How much do you want to know? I couldn’t throw a ball very far or run very fast when I was a kid, but there was something about wheels I couldn’t resist. I loved to ride and figured that the only thing better was challenging friends and other like-minded individuals.
When it came to racing I wasn’t great and perhaps I was even too lazy to train properly, but I won plenty of races and had a good time. I like to watch bikes go fast and love the strategy of speed.
I have a good head for geometry by nature, but school didn’t work out for me for some unknown reason. I left early and studied the subjects that interested me. Some were temporary and others not, but it always came back to machines and people in movement.
In 1972 I started using tools to change or make bicycle parts (among other things). I was fortunate because my dad was a machinist and we had a welding rig at the house. I learned to braze and weld while fixing my old Stingrays. I also welded other peoples bikes. The old man was a good craftsman and taught me a lot in the time we had.
I wanted to be a great welder. No kidding. Dennis Engles taught me to TIG weld. He actually taught me quite a bit about welding, different metals and being cool at work. I mowed his lawn quite a bit also.
Production work for Mongoose was great. I worked at C&L welding. We made the tooling and welded forks and stems for mongoose. I can still rock the Mongoose stitch weld. I worked from four in the afternoon till two AM doing production welding and being a boss. In my free time I drove around with a motocross bike in the back of my blazer and slept on the beach. Good times.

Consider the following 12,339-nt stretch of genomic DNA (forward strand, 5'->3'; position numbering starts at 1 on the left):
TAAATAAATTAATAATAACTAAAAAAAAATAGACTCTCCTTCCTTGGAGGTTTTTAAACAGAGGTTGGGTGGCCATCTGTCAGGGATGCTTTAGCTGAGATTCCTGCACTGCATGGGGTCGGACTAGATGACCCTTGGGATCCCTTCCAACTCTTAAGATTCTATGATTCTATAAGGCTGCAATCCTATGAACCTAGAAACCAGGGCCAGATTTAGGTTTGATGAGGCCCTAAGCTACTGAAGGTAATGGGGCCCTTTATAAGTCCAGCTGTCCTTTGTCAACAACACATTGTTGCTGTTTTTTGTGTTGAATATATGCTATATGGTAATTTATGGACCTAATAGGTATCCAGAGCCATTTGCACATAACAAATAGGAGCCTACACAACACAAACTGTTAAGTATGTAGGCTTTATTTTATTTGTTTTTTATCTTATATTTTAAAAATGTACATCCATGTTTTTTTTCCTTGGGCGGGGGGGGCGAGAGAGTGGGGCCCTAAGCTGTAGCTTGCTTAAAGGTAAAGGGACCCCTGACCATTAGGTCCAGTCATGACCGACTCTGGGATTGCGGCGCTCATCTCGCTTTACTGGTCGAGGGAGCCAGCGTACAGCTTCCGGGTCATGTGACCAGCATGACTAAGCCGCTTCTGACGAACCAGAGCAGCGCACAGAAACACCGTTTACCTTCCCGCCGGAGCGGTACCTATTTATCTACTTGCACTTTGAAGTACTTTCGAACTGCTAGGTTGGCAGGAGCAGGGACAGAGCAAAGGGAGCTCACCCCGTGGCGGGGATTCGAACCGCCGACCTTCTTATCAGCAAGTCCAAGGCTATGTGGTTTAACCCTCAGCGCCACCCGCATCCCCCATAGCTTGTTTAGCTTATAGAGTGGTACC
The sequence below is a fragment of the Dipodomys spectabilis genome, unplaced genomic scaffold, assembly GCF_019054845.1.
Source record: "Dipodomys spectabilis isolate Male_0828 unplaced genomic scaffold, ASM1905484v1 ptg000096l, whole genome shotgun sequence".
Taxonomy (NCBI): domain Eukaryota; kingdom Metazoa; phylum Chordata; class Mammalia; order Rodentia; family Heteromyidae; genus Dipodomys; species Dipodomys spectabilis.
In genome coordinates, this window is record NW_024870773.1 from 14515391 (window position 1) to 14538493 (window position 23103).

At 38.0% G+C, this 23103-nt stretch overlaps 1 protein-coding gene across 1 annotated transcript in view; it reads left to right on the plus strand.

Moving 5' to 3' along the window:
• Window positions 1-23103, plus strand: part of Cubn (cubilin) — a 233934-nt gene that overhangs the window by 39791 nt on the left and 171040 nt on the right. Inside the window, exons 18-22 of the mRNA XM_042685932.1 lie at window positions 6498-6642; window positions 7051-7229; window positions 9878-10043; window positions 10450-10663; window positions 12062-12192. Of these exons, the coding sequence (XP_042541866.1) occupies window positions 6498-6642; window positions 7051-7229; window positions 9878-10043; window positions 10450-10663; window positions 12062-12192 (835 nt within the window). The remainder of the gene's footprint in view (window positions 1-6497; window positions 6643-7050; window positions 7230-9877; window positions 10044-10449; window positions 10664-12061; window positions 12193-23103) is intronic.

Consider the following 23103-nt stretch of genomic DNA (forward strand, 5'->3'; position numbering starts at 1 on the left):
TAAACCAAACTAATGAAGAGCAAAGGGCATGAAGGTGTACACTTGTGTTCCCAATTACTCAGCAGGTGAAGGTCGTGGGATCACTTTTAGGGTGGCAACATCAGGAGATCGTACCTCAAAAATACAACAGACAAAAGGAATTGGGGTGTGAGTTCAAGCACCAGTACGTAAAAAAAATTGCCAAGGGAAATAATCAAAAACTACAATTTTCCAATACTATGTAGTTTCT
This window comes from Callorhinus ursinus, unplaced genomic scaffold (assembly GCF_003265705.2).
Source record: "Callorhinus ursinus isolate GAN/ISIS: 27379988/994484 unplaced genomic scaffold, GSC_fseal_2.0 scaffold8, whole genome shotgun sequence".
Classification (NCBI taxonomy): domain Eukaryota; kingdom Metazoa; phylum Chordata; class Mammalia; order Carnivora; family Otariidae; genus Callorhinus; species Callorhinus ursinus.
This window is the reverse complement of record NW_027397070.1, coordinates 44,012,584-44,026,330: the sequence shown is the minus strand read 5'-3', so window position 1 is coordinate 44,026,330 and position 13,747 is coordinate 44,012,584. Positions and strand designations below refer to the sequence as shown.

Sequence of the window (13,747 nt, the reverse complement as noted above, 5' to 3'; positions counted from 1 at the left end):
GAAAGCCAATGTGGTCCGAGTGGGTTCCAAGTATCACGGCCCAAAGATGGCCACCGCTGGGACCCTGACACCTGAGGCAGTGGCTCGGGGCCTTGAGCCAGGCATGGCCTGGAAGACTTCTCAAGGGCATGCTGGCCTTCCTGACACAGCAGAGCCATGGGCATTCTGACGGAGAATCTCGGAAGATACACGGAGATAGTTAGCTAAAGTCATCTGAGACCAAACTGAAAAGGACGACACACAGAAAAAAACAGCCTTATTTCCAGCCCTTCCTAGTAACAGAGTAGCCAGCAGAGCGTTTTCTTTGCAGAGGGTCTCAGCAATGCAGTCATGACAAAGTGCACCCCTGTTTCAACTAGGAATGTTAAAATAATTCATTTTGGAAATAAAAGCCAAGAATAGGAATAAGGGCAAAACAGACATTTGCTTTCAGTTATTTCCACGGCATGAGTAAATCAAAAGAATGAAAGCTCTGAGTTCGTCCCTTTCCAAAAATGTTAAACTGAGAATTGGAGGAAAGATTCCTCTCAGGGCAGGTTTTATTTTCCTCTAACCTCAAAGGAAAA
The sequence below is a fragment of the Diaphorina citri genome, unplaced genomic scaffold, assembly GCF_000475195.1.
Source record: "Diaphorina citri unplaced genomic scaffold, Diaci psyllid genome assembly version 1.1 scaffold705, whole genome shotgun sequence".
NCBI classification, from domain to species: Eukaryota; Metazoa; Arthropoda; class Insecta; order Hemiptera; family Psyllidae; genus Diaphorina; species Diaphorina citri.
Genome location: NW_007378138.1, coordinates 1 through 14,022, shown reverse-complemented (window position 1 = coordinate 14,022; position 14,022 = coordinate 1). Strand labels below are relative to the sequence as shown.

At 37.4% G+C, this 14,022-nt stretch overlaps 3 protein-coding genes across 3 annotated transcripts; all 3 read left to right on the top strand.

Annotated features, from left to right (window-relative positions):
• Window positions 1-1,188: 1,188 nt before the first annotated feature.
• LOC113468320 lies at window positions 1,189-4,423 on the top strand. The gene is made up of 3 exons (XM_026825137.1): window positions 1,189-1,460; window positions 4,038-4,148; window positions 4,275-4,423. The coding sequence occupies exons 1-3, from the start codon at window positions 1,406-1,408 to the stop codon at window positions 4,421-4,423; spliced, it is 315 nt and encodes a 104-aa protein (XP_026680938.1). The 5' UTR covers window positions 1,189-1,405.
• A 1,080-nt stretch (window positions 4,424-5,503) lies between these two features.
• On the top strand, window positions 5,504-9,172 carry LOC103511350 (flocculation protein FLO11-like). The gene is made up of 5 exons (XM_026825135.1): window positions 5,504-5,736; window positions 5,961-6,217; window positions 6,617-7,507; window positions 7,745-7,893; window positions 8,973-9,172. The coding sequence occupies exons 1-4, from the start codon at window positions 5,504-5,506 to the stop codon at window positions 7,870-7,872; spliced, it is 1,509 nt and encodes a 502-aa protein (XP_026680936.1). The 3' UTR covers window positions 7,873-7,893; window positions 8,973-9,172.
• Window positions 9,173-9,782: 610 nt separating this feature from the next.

I was there when Yeti started and MTB’s roamed the trails of my town and it looked like fun. It was fun and still is. I was there till ’92 and went through a weird period till I met up with the Spooky folks who made my day till 1999. I met Lanie and fell in love. I went with Sinister to Vermont and ended up owning and then selling the brand to Bruce and Skye.
Today, I make bikes for anyone who wants them. I use mostly alloy steel tubes or 7005 aluminum, but 6061 is my true love. There are always options available for those with more eclectic tastes. Check out my flickr site to see the latest.
Thanks for checking in. I really enjoy making bikes and it means a lot that riders love them too.-Frank The Welder